Anders’ startlingly clever conclusion to “The Minnesota Diet” encapsulates all of these themes, literally within the walls of New Lincoln’s modern buildings. And as we watch New Lincoln’s denizens seek food in unlikely places, it gives us a chance to pause for a moment in our own insatiable consumption and consider: What do my food choices mean, not just for my health but for the world around me? And what might future generations be faced with should I make the unfortunate assumption that whatever problems our food systems will face, technology will provide all the answers?
Powerful solutions to problems of both health and sustainability exist already, right now, in our own behaviors. Those solutions are embedded in the food choices we make and, by extension, what sort of food system evolves to support those decisions. It turns out, for example, the majority of food waste in the U.S. is driven by us, the consumers. And because food rotting in landfills represents one of the largest sources of anthropogenic methane emissions, it really is the case that how we treat food as individuals could have dramatic impacts on health, food security, and environmental sustainability in aggregate. We can also change the makeup of what we eat: A more plant-based diet requires significantly less phosphorus to produce than an animal foods–heavy diet. It can also be far healthier and result in fewer greenhouse gas emissions. These are decisions we can make whether our government continues to suffer from its present-day gridlock (or worse, Anders’ future “DeathGrip”).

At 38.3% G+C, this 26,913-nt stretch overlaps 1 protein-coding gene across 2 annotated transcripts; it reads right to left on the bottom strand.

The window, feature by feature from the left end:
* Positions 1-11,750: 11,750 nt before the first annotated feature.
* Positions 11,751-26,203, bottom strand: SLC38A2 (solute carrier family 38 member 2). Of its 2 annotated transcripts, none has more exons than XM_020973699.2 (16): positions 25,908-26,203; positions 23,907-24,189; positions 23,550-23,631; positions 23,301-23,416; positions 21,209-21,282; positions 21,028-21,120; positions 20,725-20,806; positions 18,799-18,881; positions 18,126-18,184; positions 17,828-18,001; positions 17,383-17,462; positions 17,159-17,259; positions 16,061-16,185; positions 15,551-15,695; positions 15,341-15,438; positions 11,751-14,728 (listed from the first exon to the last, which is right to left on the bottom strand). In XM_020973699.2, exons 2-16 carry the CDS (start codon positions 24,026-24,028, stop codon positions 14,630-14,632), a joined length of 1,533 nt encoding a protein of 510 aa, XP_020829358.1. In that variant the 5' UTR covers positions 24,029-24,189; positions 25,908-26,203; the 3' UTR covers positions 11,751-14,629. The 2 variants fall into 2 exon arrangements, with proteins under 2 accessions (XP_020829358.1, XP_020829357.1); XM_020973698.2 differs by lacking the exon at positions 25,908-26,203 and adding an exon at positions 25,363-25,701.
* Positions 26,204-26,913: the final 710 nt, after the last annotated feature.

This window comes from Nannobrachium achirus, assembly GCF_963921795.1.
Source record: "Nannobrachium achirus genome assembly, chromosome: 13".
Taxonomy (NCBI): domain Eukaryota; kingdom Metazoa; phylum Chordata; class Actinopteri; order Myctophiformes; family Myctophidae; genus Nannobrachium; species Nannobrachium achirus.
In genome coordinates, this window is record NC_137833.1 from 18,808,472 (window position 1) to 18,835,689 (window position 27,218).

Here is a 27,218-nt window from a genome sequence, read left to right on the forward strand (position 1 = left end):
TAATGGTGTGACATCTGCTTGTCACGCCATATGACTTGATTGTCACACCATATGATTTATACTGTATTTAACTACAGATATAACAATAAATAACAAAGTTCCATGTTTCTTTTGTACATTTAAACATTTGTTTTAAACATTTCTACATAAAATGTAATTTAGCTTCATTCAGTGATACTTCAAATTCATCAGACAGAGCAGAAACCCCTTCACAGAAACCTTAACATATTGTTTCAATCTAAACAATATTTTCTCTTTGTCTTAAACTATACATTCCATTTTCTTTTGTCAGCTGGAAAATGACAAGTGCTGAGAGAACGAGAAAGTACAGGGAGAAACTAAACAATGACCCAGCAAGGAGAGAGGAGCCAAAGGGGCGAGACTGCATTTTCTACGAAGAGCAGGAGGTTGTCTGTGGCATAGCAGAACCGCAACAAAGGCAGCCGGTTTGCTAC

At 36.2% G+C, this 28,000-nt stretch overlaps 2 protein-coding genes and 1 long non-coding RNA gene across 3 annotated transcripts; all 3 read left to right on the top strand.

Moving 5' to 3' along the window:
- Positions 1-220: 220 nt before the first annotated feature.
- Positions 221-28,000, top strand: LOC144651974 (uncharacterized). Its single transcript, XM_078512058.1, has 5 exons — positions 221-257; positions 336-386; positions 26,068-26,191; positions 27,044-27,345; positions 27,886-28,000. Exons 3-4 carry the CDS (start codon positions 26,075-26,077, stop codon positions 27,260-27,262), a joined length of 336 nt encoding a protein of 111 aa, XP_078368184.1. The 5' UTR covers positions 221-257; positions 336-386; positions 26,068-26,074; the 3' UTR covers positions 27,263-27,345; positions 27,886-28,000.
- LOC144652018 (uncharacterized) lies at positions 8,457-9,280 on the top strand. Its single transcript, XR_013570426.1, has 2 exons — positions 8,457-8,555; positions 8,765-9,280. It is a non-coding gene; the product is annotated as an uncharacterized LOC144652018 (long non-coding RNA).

Technology is important and will play a greater role in dealing with the food-system constraints of the future. But in the end, it comes down to us. Our food choices today sow the seeds of hope for the future.
One more thing
You depend on Slate for sharp, distinctive coverage of the latest developments in politics and culture. Now we need to ask for your support.
Our work is more urgent than ever and is reaching more readers—but online advertising revenues don’t fully cover our costs, and we don’t have print subscribers to help keep us afloat. So we need your help. If you think Slate’s work matters, become a Slate Plus member. You’ll get exclusive members-only content and a suite of great benefits—and you’ll help secure Slate’s future.Join Slate Plus